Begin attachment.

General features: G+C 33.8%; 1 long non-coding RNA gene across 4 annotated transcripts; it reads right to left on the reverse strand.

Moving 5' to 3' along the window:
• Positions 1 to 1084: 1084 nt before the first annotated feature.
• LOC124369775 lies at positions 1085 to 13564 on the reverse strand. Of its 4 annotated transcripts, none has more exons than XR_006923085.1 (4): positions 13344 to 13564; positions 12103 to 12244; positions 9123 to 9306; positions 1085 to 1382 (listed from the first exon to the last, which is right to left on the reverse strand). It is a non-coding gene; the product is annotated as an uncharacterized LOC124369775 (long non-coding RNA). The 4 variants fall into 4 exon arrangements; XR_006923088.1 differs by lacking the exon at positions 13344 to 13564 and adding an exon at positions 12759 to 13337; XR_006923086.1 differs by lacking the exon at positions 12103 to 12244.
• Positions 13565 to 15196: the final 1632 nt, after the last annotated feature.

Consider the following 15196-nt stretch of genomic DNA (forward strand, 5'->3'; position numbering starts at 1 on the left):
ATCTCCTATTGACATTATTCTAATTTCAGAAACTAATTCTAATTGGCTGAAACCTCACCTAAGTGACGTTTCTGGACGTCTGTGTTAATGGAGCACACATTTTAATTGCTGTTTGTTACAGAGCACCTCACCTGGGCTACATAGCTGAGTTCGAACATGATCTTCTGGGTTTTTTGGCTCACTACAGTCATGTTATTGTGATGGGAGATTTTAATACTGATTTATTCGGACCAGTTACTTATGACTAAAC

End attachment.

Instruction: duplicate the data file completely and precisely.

General features: G+C 33.8%; 1 long non-coding RNA gene across 4 annotated transcripts; it reads right to left on the reverse strand.

Moving 5' to 3' along the window:
• Positions 1 to 1084: 1084 nt before the first annotated feature.
• LOC124369775 lies at positions 1085 to 13564 on the reverse strand. Of its 4 annotated transcripts, none has more exons than XR_006923085.1 (4): positions 13344 to 13564; positions 12103 to 12244; positions 9123 to 9306; positions 1085 to 1382 (listed from the first exon to the last, which is right to left on the reverse strand). It is a non-coding gene; the product is annotated as an uncharacterized LOC124369775 (long non-coding RNA). The 4 variants fall into 4 exon arrangements; XR_006923088.1 differs by lacking the exon at positions 13344 to 13564 and adding an exon at positions 12759 to 13337; XR_006923086.1 differs by lacking the exon at positions 12103 to 12244.
• Positions 13565 to 15196: the final 1632 nt, after the last annotated feature.

Consider the following 15196-nt stretch of genomic DNA (forward strand, 5'->3'; position numbering starts at 1 on the left):
ATCTCCTATTGACATTATTCTAATTTCAGAAACTAATTCTAATTGGCTGAAACCTCACCTAAGTGACGTTTCTGGACGTCTGTGTTAATGGAGCACACATTTTAATTGCTGTTTGTTACAGAGCACCTCACCTGGGCTACATAGCTGAGTTCGAACATGATCTTCTGGGTTTTTTGGCTCACTACAGTCATGTTATTGTGATGGGAGATTTTAATACTGATTTATTCGGACCAGTTACTTATGACTAAAC